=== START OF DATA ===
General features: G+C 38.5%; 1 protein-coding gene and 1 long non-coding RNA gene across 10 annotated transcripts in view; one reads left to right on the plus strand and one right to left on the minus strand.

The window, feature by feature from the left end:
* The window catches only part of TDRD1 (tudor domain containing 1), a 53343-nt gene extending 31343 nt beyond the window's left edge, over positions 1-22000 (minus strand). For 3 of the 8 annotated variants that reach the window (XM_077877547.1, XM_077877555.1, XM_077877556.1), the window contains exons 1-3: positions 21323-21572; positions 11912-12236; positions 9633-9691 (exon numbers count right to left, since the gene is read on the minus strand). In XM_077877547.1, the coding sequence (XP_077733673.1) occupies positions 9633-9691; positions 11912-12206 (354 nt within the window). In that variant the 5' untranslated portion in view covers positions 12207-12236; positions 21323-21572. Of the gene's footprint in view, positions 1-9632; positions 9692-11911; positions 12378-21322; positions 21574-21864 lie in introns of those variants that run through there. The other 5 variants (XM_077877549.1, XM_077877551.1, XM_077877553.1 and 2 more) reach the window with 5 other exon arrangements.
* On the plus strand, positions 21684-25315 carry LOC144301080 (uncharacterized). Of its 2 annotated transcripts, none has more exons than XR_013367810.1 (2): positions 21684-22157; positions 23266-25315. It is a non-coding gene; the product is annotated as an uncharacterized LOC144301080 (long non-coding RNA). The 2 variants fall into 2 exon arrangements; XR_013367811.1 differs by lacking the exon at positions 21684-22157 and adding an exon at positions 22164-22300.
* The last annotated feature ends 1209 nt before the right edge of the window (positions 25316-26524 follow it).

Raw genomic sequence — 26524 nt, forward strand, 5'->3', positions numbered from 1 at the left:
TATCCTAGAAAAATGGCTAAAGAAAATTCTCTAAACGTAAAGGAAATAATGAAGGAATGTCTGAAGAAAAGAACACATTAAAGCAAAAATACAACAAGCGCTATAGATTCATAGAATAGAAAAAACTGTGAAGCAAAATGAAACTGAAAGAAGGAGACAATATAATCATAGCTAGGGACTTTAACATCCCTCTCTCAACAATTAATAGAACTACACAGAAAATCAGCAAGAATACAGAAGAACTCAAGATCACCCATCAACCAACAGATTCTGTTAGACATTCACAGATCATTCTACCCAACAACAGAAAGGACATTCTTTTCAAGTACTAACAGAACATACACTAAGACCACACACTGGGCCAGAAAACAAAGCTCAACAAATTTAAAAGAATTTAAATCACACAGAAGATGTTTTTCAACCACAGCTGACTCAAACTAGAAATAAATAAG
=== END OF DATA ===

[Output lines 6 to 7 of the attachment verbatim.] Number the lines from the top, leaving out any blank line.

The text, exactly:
Raw genomic sequence — 26524 nt, forward strand, 5'->3', positions numbered from 1 at the left:
TATCCTAGAAAAATGGCTAAAGAAAATTCTCTAAACGTAAAGGAAATAATGAAGGAATGTCTGAAGAAAAGAACACATTAAAGCAAAAATACAACAAGCGCTATAGATTCATAGAATAGAAAAAACTGTGAAGCAAAATGAAACTGAAAGAAGGAGACAATATAATCATAGCTAGGGACTTTAACATCCCTCTCTCAACAATTAATAGAACTACACAGAAAATCAGCAAGAATACAGAAGAACTCAAGATCACCCATCAACCAACAGATTCTGTTAGACATTCACAGATCATTCTACCCAACAACAGAAAGGACATTCTTTTCAAGTACTAACAGAACATACACTAAGACCACACACTGGGCCAGAAAACAAAGCTCAACAAATTTAAAAGAATTTAAATCACACAGAAGATGTTTTTCAACCACAGCTGACTCAAACTAGAAATAAATAAG